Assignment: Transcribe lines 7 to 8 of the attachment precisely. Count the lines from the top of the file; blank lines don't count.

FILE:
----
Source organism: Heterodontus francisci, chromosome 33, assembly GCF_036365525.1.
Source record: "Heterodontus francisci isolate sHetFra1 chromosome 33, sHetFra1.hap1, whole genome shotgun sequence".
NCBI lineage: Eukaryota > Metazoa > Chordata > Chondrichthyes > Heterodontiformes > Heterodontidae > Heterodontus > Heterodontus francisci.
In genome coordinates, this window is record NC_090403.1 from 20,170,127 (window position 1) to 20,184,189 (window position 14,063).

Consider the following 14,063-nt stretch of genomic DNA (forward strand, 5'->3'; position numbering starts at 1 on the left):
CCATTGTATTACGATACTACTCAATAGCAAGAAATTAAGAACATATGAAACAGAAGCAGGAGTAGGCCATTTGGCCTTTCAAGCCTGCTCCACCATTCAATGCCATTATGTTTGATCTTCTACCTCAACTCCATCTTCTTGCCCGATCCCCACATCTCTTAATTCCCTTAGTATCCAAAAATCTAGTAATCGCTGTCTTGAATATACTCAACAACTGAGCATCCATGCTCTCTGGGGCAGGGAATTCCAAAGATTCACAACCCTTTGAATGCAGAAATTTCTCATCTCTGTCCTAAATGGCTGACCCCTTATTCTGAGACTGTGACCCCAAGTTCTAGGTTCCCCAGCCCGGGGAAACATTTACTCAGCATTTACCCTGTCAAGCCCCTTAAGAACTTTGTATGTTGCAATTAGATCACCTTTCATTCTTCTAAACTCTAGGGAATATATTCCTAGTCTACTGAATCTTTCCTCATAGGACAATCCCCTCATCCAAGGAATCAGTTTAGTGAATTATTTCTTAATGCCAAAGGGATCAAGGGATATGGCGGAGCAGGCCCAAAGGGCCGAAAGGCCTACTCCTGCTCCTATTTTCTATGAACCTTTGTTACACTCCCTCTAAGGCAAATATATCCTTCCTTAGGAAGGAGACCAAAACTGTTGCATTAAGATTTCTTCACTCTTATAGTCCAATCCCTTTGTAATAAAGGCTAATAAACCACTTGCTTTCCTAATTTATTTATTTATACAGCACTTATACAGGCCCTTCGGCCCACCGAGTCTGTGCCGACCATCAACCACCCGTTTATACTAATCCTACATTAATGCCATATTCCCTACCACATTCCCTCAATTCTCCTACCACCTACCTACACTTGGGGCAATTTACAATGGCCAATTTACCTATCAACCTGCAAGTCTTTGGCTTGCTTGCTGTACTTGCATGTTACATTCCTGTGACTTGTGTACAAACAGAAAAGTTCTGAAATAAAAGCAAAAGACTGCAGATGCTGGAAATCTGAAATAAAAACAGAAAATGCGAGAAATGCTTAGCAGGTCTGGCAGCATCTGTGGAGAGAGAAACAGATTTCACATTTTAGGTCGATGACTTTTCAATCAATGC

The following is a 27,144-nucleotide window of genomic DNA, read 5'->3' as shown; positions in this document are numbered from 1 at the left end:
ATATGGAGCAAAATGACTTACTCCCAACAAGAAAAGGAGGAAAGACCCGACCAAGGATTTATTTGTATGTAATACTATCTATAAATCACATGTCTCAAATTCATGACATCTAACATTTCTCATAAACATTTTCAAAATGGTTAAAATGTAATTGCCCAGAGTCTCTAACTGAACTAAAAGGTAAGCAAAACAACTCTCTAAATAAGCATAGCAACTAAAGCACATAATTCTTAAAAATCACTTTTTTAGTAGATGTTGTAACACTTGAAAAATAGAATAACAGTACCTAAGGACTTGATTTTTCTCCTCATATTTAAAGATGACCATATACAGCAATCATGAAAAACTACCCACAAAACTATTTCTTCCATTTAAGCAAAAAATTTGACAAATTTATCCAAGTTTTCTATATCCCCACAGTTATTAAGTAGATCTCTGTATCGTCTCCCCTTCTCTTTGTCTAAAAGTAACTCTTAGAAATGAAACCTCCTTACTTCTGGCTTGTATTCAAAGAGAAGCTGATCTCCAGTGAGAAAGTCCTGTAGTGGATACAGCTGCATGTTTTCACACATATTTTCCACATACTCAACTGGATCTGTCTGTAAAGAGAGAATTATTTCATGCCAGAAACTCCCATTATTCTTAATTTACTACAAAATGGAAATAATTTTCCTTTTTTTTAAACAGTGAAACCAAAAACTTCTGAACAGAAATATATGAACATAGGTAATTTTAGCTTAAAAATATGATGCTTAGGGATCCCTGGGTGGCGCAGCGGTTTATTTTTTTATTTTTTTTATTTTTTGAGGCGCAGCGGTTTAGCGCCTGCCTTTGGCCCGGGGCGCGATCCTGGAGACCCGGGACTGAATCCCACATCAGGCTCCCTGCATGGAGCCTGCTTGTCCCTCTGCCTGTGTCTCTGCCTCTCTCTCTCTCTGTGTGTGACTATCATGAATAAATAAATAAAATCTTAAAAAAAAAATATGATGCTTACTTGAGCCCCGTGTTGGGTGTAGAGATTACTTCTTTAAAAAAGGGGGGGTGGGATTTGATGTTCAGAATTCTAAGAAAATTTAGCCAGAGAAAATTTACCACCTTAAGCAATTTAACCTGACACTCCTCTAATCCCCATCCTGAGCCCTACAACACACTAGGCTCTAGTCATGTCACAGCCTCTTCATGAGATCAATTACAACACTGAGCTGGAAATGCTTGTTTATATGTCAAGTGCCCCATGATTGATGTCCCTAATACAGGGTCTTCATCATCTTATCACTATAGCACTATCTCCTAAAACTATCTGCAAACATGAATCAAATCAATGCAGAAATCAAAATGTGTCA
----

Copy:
The following is a 27,144-nucleotide window of genomic DNA, read 5'->3' as shown; positions in this document are numbered from 1 at the left end:
ATATGGAGCAAAATGACTTACTCCCAACAAGAAAAGGAGGAAAGACCCGACCAAGGATTTATTTGTATGTAATACTATCTATAAATCACATGTCTCAAATTCATGACATCTAACATTTCTCATAAACATTTTCAAAATGGTTAAAATGTAATTGCCCAGAGTCTCTAACTGAACTAAAAGGTAAGCAAAACAACTCTCTAAATAAGCATAGCAACTAAAGCACATAATTCTTAAAAATCACTTTTTTAGTAGATGTTGTAACACTTGAAAAATAGAATAACAGTACCTAAGGACTTGATTTTTCTCCTCATATTTAAAGATGACCATATACAGCAATCATGAAAAACTACCCACAAAACTATTTCTTCCATTTAAGCAAAAAATTTGACAAATTTATCCAAGTTTTCTATATCCCCACAGTTATTAAGTAGATCTCTGTATCGTCTCCCCTTCTCTTTGTCTAAAAGTAACTCTTAGAAATGAAACCTCCTTACTTCTGGCTTGTATTCAAAGAGAAGCTGATCTCCAGTGAGAAAGTCCTGTAGTGGATACAGCTGCATGTTTTCACACATATTTTCCACATACTCAACTGGATCTGTCTGTAAAGAGAGAATTATTTCATGCCAGAAACTCCCATTATTCTTAATTTACTACAAAATGGAAATAATTTTCCTTTTTTTTAAACAGTGAAACCAAAAACTTCTGAACAGAAATATATGAACATAGGTAATTTTAGCTTAAAAATATGATGCTTAGGGATCCCTGGGTGGCGCAGCGGTTTATTTTTTTATTTTTTTTATTTTTTGAGGCGCAGCGGTTTAGCGCCTGCCTTTGGCCCGGGGCGCGATCCTGGAGACCCGGGACTGAATCCCACATCAGGCTCCCTGCATGGAGCCTGCTTGTCCCTCTGCCTGTGTCTCTGCCTCTCTCTCTCTCTGTGTGTGACTATCATGAATAAATAAATAAAATCTTAAAAAAAAAATATGATGCTTACTTGAGCCCCGTGTTGGGTGTAGAGATTACTTCTTTAAAAAAGGGGGGGTGGGATTTGATGTTCAGAATTCTAAGAAAATTTAGCCAGAGAAAATTTACCACCTTAAGCAATTTAACCTGACACTCCTCTAATCCCCATCCTGAGCCCTACAACACACTAGGCTCTAGTCATGTCACAGCCTCTTCATGAGATCAATTACAACACTGAGCTGGAAATGCTTGTTTATATGTCAAGTGCCCCATGATTGATGTCCCTAATACAGGGTCTTCATCATCTTATCACTATAGCACTATCTCCTAAAACTATCTGCAAACATGAATCAAATCAATGCAGAAATCAAAATGTGTCA